I have an incredibly distractable mind. I was diagnosed pretty early in life with ADD, but I think that’s really only the surface of it. It is moments when I find myself playing Gears of War on the Xbox, while watching an episode of How I Met Your Mother from the computer, while having a conversation with Sarah, and taking periodic breaks in this to play a round of Words With Friends with Amanda or Whitney that I realize just how difficult it is to palliate my wandering mind. That is not to say that I cannot pour myself into a book, or kick back and deeply connect to a great movie, but it does mean that it must be something that can hold my attention steadily, lest it lose me to the next exciting thing.

Another instance of this is that I have found myself… incapable is the wrong word… unlikely to read an entire news/magazine article from start to finish. At least not from the beginning to the end in the order in which it was printed. That’s right, I often play musical paragraphs. Randomly skipping ahead to the part that seems more interesting and if that doesn’t quite make sense, I’ll back track to the previous paragraph to fill in the blanks. As I type all this I’m beginning to realize that this does not exactly paint the picture of someone who possess the discipline of an academic or even a “good reader”, but there’s no real benefit to faking it. Maybe it’s time to set a goal to be a more patient and disciplined reader? But I digress. The point of this is to say that for something to really captivate me, it must be immediately engaging and keep me hanging on. That’s not to say that I am limited to Tom Clancy novels for fear that someone won’t die a violent death in the first chapter, but rather I need the landscape of what I read or watch to be painted around me immediately. As soon as I am in, I am in for the long haul.

To answer Erik’s question, I write because I love to experience the story. I love to be thrust into something that is foreign to me. I love to turn over thoughts that I have not yet considered. I love to imagine things with a clarity that supersedes my own real life observations of the world around me. And because I love to experience it myself, I love to share that experience with others. I’ve been listening to a lot of the This American Life recently. And here also is a case where someone can take something I’m typically disinterested in and yet can frame the thing in a way that makes it fascinating to me. I love that and because I love it I cannot help but desire to reproduce it in some way. That is partly why I created the podcast I’m doing for our church. I was such a fan of the medium and the possibilities of the medium that I couldn’t help but join the team. Fortunate for me, I think, that I have never been similarly inspired by Everest climbers or soldiers.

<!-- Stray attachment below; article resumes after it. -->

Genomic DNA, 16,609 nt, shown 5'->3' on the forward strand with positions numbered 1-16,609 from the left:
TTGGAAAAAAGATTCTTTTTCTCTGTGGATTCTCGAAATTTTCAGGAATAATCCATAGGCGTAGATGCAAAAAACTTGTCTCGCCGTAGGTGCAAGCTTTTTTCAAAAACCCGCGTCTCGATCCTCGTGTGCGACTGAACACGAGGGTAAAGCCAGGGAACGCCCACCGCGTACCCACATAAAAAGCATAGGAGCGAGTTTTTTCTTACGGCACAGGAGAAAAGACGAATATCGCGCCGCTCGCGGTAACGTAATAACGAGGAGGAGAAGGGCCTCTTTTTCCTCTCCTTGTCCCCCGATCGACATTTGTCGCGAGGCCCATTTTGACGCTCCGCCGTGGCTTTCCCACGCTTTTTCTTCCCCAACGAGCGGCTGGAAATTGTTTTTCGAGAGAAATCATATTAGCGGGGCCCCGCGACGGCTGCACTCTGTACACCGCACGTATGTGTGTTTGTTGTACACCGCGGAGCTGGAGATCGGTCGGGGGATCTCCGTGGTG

I have chosen to begin writing again because I’m ready to cease smoldering every creative spark that starts inside of me. I have chosen to write again because sitting in a cubicle all day doing math equations and data analysis may be using up the majority of my brain power, but it is not allowing me to be creative the way I was created. I am writing again because of the encouragement of my friends and family who read what I write and tell me they enjoy it. But as much as anything, I want to write because it feels good to create something. Just as it is so rewarding to read something from the incredible mind of my favorite authors, it is rewarding to expel all those thoughts and anecdotes and phrases that I have swimming around in my own head into something that might be labeled “productive”.

I have chosen to write because as fun as it is for me to play Gears of War whilst watching How I Met Your Mother whilst having a conversation with Sarah whilst taking an occasional break to play some Words With Friends, it is 10x more fulfilling for me to finish that last sentence of a blog than to do any of those other things.